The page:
The Florida Supreme Court ruled on May 31, 2012, that “first party” bad faith claims against insurers are only available via Florida Statute 624.155. At issue was whether there exists a “common law” action for bad faith against a person’s insurance company. “Common law” claims are those that exist without a statute establishing the cause of action. For example, negligence in the operation of a car is a typical common law action.
This circumstance arises often in injuries from car accidents when dealing with uninsured motorist claims. Uninsured motorist coverage is purchased by the injured person to compensate him or her for personal injury claims that exceed the at-fault driver’s coverage, or where the at-fault driver has no bodily injury coverage. Florida does not require drivers to carry bodily injury coverage.
When the injured person makes a claim against his or her insurer for uninsured motorist benefits, the insurer does not always act reasonably in compensating that person. The injured person would then file suit against his or her own insurance company to recover the value of the claim.
If a jury awards an amount to the injured person that is greater than the amount of uninsured motorist coverage, then that person may have a “bad faith” claim against the insurer. Florida Statute 624.155 allows the person to bring a claim against the insurer for the full value of the jury award against the insurer, even if the award exceeds the uninsured motorist coverage. The determination of bad faith is based on whether the insurer acted fairly and reasonably in making a settlement offer with its own policyholder.
Whether the person could recover the full amount of the judgment without complying with Florida Statute 624.155, has been somewhat murky. Florida Statute 624.155 requires the injured person provide his or her insurance company with a formal notice, called a “civil remedy notice,” that allows the insurer 60 days to settle the claim. If the insurer does not do so, the injured person has preserved the right to pursue the uninsured motorist insurer for the full amount of a jury award.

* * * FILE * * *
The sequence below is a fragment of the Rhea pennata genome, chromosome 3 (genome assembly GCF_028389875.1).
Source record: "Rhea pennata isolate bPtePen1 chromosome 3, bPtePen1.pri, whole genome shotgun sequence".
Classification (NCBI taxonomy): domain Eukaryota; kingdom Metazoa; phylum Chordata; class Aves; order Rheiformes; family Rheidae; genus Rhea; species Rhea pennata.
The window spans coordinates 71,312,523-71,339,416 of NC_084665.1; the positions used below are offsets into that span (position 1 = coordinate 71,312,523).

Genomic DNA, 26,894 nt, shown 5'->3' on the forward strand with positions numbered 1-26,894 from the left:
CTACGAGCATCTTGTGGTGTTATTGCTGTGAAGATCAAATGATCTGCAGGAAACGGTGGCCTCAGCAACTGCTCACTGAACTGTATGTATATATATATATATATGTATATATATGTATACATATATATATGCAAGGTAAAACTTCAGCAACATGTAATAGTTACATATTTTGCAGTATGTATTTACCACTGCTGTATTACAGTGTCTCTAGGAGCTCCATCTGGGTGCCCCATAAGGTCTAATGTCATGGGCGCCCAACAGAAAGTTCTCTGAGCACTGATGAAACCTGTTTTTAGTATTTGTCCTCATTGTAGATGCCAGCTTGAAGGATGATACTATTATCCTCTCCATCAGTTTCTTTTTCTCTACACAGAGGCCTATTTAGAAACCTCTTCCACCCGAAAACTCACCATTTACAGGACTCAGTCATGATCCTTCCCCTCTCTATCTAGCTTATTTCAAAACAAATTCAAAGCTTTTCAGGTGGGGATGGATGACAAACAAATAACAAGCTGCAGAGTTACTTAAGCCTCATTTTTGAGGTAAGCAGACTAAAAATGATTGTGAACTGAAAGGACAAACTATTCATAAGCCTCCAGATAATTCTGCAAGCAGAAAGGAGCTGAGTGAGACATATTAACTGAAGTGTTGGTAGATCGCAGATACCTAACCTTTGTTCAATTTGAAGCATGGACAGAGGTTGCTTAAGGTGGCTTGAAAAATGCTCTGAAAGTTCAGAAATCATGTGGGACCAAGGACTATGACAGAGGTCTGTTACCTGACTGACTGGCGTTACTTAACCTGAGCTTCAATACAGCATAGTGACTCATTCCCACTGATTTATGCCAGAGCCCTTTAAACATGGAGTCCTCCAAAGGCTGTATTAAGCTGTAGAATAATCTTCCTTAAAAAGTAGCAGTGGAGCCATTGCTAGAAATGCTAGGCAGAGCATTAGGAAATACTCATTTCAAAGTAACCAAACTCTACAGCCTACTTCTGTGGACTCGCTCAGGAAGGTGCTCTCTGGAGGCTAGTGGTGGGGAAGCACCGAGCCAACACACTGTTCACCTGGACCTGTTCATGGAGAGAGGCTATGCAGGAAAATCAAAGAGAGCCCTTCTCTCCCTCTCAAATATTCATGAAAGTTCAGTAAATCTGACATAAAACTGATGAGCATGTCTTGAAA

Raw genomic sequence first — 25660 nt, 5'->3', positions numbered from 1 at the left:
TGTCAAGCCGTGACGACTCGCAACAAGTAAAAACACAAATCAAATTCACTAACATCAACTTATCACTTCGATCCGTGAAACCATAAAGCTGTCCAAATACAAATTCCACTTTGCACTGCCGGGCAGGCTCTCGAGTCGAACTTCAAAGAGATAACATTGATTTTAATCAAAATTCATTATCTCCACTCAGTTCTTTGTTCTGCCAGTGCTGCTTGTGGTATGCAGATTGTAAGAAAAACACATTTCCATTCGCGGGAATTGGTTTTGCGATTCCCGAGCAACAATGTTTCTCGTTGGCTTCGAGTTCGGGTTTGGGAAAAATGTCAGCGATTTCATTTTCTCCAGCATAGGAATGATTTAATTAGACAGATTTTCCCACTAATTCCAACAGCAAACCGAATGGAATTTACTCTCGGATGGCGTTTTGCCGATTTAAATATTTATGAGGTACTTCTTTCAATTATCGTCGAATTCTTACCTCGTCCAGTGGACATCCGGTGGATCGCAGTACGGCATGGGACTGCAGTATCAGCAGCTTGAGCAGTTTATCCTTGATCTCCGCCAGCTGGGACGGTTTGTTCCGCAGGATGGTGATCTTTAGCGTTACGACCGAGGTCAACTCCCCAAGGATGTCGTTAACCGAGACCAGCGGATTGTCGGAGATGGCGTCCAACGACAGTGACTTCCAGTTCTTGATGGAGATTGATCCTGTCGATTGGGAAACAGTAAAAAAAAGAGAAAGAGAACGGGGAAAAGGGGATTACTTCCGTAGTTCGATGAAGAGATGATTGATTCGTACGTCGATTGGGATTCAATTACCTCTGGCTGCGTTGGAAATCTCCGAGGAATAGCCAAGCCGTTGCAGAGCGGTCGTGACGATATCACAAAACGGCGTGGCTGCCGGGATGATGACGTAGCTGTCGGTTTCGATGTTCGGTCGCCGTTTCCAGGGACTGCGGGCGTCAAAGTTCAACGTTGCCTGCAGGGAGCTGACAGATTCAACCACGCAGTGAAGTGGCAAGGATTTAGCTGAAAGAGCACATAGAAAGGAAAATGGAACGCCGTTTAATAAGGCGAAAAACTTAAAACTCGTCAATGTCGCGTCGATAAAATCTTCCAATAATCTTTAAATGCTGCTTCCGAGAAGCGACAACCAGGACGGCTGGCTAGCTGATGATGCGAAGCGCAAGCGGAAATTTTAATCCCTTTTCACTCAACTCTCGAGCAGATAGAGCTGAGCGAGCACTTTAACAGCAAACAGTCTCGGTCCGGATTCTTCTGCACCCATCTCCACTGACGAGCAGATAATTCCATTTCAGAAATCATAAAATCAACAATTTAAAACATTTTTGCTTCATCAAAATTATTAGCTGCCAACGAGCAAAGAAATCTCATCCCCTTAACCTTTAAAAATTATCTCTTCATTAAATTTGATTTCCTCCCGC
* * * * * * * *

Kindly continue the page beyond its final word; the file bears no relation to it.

A “common law” action to bring a claim for a jury award in excess of the uninsured motorist benefits comes into play where the injured person does not provide the insurer with the formal notice required by Florida Statute 624.155. Court decisions on whether such a claim is allowed have been somewhat inconsistent, resulting in uncertainty.
Through its ruling, the Florida Supreme Court has made it clear that the person with personal injuries in a car accident must file the formal notice in order to pursue his or her auto insurer for any award in excess of the policy limits. Because of the strict requirements of Florida Statute 624.155, it is important that someone injured in a car accident hire an attorney experienced in uninsured motorist claims. It is our law firm’s practice to file a civil remedy notice pursuant to Florida Statute 624.155 in every uninsured motorist case before we file suit.